As audiences awaited the premiere of “Star Wars: The Force Awakens” later this week, the new release “In the Heart of the Sea” couldn’t find much of an audience or poach the top box-office spot from “The Hunger Games” finale, which finished at No. 1 for the fourth-straight weekend.
“In the Heart of the Sea,” Warner Bros.’ 19th century whaling film starring Chris Hemsworth and directed by Ron Howard, generated an estimated $11 million in ticket sales in the U.S. and Canada. That fell below modest projections of $12 million for its opening weekend.
“It’s really a marathon and not a sprint with a film like this,” said Jeff Goldstein, Warner Bros. executive vice president of distribution. “When you have an older-skewing audience, like this film, they don’t come out during opening week. You need some time for the audience to hear about it.”
The film is based on the true story that inspired the celebrated Herman Melville novel “Moby-Dick.” Audiences gave it a B-plus grade, according to polling firm CinemaScore. But critics weren’t as kind, with only 43% of those on Rotten Tomatoes giving the film a positive rating.
Goldstein said he was optimistic that the film will perform well in the long term once word of mouth spreads among its audience, which was mostly male (54%) and older than 35 (68%).
Considering it cost nearly $100 million to produce, “In the Heart of the Sea” marks another potential disappointment for the studio following “Pan” and “Our Brand Is Crisis,” although its “Rocky” spinoff “Creed” continues to do well and its 2016 lineup includes heavyweights “Batman v. Superman: Dawn of Justice”, “Suicide Squad,” Clint Eastwood’s “Sully” and “Central Intelligence” with Dwayne Johnson and Kevin Hart.
In the present, however, it was “The Hunger Games: Mockingjay — Part 2” that proved to be a box-office heavyweight for Lionsgate. Since its Nov. 20 debut, the latest film based on Suzanne Collins’ novels has grossed almost $245 million domestically. It added $11.3 million this weekend.
Worldwide, the movie starring Jennifer Lawrence has sold more than $564 million in tickets.
Walt Disney Co.’s “The Good Dinosaur” won third place by adding $10.5 million. The latest animated offering from Pixar is now knocking on the door of $90 million domestically. Globally, the film neared the $170-million mark as it plays strongest in Latin America, with good showings also in France, Germany and Southeast Asia.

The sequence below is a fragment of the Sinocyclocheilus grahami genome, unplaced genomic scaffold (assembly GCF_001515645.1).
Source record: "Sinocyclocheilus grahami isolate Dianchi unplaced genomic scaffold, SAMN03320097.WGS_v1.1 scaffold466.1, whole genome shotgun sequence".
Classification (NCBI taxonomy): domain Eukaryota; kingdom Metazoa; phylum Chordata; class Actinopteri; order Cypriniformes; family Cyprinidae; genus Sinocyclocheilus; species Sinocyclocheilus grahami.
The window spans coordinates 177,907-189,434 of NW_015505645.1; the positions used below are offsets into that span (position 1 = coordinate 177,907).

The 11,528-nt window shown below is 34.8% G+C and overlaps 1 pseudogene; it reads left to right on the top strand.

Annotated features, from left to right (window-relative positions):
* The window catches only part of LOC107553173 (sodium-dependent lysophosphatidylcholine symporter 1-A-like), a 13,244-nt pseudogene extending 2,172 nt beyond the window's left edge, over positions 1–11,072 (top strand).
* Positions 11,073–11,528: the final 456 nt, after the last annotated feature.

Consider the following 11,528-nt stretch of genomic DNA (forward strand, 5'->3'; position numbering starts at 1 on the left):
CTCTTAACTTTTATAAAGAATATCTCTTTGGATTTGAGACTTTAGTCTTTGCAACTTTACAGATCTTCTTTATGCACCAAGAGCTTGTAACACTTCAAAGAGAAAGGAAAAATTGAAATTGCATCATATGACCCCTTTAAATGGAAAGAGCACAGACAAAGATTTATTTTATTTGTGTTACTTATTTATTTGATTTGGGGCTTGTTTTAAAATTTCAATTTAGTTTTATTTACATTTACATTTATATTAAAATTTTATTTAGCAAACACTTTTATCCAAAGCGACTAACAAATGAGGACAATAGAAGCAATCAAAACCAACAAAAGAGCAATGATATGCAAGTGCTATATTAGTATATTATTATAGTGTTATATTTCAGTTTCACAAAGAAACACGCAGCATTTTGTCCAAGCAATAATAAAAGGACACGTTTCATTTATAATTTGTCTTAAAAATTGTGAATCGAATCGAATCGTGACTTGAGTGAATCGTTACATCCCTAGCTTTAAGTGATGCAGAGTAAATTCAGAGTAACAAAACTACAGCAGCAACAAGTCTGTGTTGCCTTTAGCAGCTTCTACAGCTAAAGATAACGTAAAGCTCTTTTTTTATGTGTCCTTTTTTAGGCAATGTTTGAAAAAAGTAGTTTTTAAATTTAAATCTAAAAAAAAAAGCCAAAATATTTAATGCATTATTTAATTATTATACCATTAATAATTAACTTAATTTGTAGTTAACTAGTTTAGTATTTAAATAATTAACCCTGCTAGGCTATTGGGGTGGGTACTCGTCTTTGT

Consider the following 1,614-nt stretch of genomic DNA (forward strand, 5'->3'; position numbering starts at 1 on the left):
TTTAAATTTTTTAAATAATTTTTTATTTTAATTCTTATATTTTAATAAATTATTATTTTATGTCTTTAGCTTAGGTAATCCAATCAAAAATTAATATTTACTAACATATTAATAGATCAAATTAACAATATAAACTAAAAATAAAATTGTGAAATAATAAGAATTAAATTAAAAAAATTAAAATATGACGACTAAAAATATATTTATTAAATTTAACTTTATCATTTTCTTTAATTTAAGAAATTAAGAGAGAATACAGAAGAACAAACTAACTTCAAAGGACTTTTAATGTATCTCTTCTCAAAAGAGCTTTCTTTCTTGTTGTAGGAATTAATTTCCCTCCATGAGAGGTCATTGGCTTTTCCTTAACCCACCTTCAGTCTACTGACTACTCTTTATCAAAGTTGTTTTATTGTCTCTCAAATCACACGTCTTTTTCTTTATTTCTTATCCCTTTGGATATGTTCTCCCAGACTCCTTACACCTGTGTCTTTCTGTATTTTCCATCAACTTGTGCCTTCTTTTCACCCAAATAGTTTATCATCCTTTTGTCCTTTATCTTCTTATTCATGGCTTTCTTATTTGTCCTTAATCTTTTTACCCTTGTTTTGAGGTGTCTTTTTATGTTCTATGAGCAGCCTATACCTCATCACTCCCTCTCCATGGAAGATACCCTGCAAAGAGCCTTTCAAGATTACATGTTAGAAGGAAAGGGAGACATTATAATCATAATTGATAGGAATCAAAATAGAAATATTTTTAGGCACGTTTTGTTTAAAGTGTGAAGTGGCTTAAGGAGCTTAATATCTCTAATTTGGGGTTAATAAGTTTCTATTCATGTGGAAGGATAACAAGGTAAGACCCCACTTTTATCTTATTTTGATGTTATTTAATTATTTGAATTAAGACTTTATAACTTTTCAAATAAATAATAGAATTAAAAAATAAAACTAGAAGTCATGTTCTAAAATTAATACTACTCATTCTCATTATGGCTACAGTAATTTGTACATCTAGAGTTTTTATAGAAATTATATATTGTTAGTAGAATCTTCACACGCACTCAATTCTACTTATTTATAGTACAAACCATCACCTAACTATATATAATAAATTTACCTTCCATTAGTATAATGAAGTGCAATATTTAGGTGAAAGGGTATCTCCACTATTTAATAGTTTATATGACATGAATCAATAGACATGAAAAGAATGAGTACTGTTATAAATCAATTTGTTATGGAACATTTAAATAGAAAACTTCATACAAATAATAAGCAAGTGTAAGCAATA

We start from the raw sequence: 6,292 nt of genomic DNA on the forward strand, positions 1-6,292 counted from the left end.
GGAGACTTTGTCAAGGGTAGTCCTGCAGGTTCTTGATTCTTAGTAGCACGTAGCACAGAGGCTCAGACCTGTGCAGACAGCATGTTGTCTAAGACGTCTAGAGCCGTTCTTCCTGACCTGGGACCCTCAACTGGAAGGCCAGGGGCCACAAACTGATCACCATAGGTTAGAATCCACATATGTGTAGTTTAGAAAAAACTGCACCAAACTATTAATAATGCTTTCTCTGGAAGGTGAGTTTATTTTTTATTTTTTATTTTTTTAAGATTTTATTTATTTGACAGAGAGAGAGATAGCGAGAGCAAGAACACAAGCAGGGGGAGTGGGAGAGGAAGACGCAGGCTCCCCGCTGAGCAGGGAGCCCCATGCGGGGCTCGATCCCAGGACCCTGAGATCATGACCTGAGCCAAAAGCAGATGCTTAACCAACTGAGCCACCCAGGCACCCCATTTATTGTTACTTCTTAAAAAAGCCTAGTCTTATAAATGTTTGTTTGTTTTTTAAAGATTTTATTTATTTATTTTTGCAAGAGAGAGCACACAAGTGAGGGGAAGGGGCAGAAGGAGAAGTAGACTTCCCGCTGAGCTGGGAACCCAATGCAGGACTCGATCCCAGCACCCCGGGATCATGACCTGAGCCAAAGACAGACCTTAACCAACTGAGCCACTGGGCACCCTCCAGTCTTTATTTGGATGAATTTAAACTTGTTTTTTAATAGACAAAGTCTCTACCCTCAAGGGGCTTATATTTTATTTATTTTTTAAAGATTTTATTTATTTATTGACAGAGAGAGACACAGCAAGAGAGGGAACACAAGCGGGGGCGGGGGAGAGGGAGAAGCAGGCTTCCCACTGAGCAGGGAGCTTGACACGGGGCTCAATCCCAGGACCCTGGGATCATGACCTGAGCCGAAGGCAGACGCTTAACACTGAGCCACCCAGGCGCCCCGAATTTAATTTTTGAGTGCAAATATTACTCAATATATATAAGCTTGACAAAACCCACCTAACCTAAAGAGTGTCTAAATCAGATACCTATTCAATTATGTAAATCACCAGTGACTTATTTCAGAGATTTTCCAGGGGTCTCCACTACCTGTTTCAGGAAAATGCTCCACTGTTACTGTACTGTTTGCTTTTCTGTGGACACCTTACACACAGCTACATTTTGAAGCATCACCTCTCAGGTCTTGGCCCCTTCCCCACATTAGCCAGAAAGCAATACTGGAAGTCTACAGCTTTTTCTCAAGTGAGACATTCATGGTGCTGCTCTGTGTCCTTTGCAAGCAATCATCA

The New Line Cinema and MGM-financed “Creed” took the fourth spot in its third week, pulling in an estimated $10.1 million. The film, starring Michael B. Jordan as the son of Apollo Creed, has made nearly $80 million domestically.
Sylvester Stallone, who reprises his role as Rocky Balboa, landed a Golden Globe nomination last week for his performance. It’s his first Globes nomination in almost 40 years.
Rounding out the top five is the Universal Pictures and Legendary Pictures’ “Krampus” with $8 million. Based on an ancient Alpine Christmas legend, the film, starring Adam Scott and Toni Colette, follows a modern dysfunctional family whose holiday celebration is overturned by the demonic, goat-like counterpart to St. Nicholas.
In limited release, Paramount Pictures and Regency Enterprises opened “The Big Short,” the comedy-drama about a group of Wall Street types (Ryan Gosling, Steve Carell and Christian Bale) who bet against the big banks and the housing market. The Adam McKay-directed picture pulled in an estimated $720,000 at eight locations. That’s a strong per-screen average of $90,000.
The film earned strong word of mouth — an 86% positive critics rating on Rotten Tomatoes and an A grade from CinemaScore audiences — plus four Golden Globe nominations, including for best picture comedy. It also received a Screen Actors Guild nomination for the ensemble and a win from the National Board of Review for ensemble. These recognitions should help the film when it opens nationwide Dec. 23.
Open Road’s “Spotlight” and Fox Searchlight’s “Brooklyn,” both with SAG and Golden Globes nominations, continue to perform well. “Spotlight” finished in ninth place ($2.5 million), and “Brooklyn” finished in 10th ($2 million).
With the winds of award season blowing at its back, the Weinstein Co.’s “Carol” also built its audience. After adding 12 locations for a total of 16 in its fourth weekend, the film earned about $337,000 this weekend for a cumulative gross of $1.2 million.
Next weekend is all “Star Wars.” The latest addition in the franchise, “Star Wars: The Force Awakens,” opens Thursday night.
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